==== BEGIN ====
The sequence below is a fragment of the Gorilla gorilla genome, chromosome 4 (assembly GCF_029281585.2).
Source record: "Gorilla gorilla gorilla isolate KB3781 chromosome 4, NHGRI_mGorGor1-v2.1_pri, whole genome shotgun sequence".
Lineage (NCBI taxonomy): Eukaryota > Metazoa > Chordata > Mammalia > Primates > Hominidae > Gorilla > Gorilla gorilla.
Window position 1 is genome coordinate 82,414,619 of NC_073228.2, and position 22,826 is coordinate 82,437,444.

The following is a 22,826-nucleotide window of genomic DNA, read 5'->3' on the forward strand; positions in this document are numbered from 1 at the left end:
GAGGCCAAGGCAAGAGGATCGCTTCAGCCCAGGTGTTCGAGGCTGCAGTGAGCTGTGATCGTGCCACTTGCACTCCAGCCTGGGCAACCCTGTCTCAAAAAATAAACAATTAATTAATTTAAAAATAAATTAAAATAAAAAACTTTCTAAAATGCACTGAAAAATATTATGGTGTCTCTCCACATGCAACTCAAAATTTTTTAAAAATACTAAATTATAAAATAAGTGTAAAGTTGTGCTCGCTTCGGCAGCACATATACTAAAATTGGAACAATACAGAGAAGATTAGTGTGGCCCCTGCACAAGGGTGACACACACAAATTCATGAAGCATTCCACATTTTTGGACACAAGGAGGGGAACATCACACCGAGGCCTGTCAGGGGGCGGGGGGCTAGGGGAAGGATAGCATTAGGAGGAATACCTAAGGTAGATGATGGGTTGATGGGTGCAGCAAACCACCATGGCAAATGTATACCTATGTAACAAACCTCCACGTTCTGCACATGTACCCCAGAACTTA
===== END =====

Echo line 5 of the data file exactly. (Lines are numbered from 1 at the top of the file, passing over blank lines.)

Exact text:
The following is a 22,826-nucleotide window of genomic DNA, read 5'->3' on the forward strand; positions in this document are numbered from 1 at the left end: